versão impressa ISSN 0102-695X
Rev. bras. farmacogn. vol.22 no.2 Curitiba mar./abr. 2012 Epub 05-Dez-2011
Patrícia V. de OliveiraI; Rosangela P. L. LemosII; Lucia M. ConservaI, *
IInstituto de Química e Biotecnologia, Universidade Federal de Alagoas, Brazil
IIInstituto do Meio Ambiente do Estado de Alagoas, Brazil
The chromatography fractionation of the hexane, chloroform and ethyl acetate extracts from the leaves and stems of Rourea doniana Baker, Connaraceae, resulted in the isolation of five triterpenes (lupeol, lupenone, α-amyrenone, β-amyrenone, and taraxerol), a flavonol (7,4'-dimethylkaempferol), a coumarin (scopoletin) and four phytosteroids (β-sitosterol, stigmasterol, β-sitosteryl-3-O-β- D-glucopyranoside and stigmasteryl-3-O-β-D-glucopyranoside). All compounds are being for the first time in this species and all triterpenes and the flavonol are being described for the first time in the family Connaraceae. These compounds were identified on basis of their IR and NMR (1H, 13C, DEPT, HSQC, HMBC, and NOESY) spectral data and by comparison with literature data.
Keywords: Connaraceae, coumarin, flavonol, Rourea doniana, triterpenes
The family Connaraceae consists twenty genera and about 300 to 350 species distributed in Africa, Southeast Asia and tropical America (Wiart, 2006). In tropical America this family is represented only by five genera. Among them, Connarus and Rourea are the most representatives (Kalegari, 2009; Groppo et al., 2010).
Rourea is a pantropical genus with about 100 species, 48 in the Neotropics (Groppo et al., 2010). The fruits, seeds, or leaves of R. volubilis and R. glabra are poisonous and are used against wild dogs and coyotes in poisoned baits (Kalegari, 2009); leaves of R. minor that are used in chinese folk medicine to treat minor abrasions and lesions (He et al., 2006), and R. induta for treat rheumatism (Kalegari, 2009). Few species have been screened so far for their biological activities. Among them are R. doniana Baker, which hexane extract from stems showed significant activity (LD50 12.1 µg/mL) against the fourth instar larvae (Oliveira et al., 2010) and chlroform extract from the stems of R. minor showed in vitro activity against Plasmodium falciparum (He et al., 2006).
Previous phytochemical investigations on Rourea species reported the occurrence of two glycoside derivatives (rourinoside and rouremin) and monoglyceryl derivative [1-(26-hydroxyhexacosanoyl)-glycerol], actives as antimalarial, sphingolipid [1-O-β-D-glucopyranosyl-(2S,3 R,4E-8Z)-2-N-(20-hydroxypalmitoyl)-octadecasphinga-4,8-dienine], nor-sesquiterpene (dihydrovomifoliol-9-β-D-glucopyranoside), besides 9S,12S,13S-trihydroxy-10E -octadecenoic acid and β-sitosterol glucoside from R. minor (He et al., 2006); quinone (rapanone) and cianidine (leucopelargonidine) from R. santaloides (Ramiah et al., 1976a); flavonoids (quercetin, quercetin 3-O-β-L-rhamnopyranoside, hyperin, astilbin, kaempferol, and rutin), anthraquinone (physcion and erythroglaucin), triterpenes (23-hydroxybetulinic acid, ursolic acid and hederagenin), coumarin (daphnetin), phenylpropanoid derivative [nonacosyl (E)-ferulate], phytosteroids (β-sitosterol, β-sitosteryl-β-D-glucopyranoside), besides fatty acids, alkane, alcohol, and glyceryl derivative from R. microphylla (Jiang et al., 1990; Zhang et al., 2008), and flavonoids (quercetin, hyperin, quercetin 3-O-α-L-arabinofuranoside, and quercetin 3-O-β-D-xylopyranoside) from the leaves of R. induta (Kalegari, 2009). Thus, this work describes for the first time the occurrence of triterpenes (1-5), flavonol (6), coumarin (9), and four phytosteroids (7-8, 10-11) from the leaves and stems of R. doniana.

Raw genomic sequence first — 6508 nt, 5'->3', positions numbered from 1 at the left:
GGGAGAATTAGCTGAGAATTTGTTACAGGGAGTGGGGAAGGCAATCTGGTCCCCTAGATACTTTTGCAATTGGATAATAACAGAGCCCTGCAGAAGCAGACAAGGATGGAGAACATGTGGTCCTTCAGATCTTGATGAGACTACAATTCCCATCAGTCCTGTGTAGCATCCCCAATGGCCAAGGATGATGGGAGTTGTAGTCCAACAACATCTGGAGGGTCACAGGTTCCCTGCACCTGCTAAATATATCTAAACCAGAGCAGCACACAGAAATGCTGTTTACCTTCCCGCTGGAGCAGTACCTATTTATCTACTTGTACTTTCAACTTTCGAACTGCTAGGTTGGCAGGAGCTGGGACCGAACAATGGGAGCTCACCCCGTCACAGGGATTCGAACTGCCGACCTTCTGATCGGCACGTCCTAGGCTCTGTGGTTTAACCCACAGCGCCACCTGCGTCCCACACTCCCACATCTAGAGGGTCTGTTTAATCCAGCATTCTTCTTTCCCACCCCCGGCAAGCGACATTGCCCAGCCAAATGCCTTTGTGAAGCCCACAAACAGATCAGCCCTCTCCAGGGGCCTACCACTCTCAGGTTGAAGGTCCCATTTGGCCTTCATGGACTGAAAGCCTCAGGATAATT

Material and Methods
The melting point was measured using an MQAPF-302 apparatus. NMR experiments were acquired on a Bruker Avance 400, operating for 1H and 13C at 400 and 100 MHz, respectively, in CDCl3 or CD3OD or both solutions with TMS as internal reference. IR spectra were obtained on a FT-IR 1750 Perkin-Elmer spectrometer. Silica gel (70-230 and 230-400 mesh, Merck) and Sephadex LH-20 (Pharmacia) were used for column chromatographic separations and silica gel 60 PF254 (Merck) was used for analytical (0.25 mm) TLC.
Leaves and stems of Rourea doniana Baker, Connaraceae, were collected in March 2007, in the Fazenda Lamarão, Pilar, Alagoas State, Brazil. The specimen was identified by Rosangela P. de Lyra Lemos of the Instituto do Meio Ambiente do Estado de Alagoas, Maceió-AL, where a voucher specimen was deposited (MAC-26413).
The air-dried and powdered leaves (770 g) and stems (1700 g) were exhaustively extracted with 90% EtOH at room temperature. After the removal of solvents under vacuum, these extracts (leaves: 38.0 g; stems: 102.7 g) were suspended in MeOH-H2O solution and extracted successively with hexane, CHCl3 and EtOAc [leaves: hexane (5.3 g), CHCl3 (3.7 g), EtOAc (7.3 g) and MeOH-H2O (20.7 g); stems: hexane (36.4 g), CHCl3 (3.0 g), EtOAc (4.0 g), and MeOH-H2O (56.2 g)]. Hexane fraction from leaves (5.3 g) after successive chromatographic fractionations over silica gel column with hexane containing increasing amounts of EtOAc afforded two mixtures containing 1 and 2 (0.010 g; M1), and 3-5 (0.032 g; M2). The CHCl3 fraction from leaves (3.7 g) after the same experimental procedure, gel filtration (Sephadex LH-20 with MeOH) and successive recrystallizations with MeOH afforded 6 (0.013 g).
The CHCl3 fraction from stems (3.0 g) was also chromatographed on silica gel column with hexane containing increasing amounts of EtOAc for yield a mixture of 7 and 8 (0.065 g; M3). The remaining sub-fraction 130-154 (0.10 g) after gel filtration on Sephadex LH-20 with MeOH afforded (9) (0.010 g). The EtOAc fraction from stems (4.0 g) after successive chromatographic fractionations over silica gel column with CHCl3 containing increasing amounts of MeOH and successive recrystallizations with MeOH afforded a mixture of 10-11 (0.044 g; M4). Structures of isolated compounds were identified on the basis of their IR and NMR spectral data and by comparison with other physical data with those reported in the literature.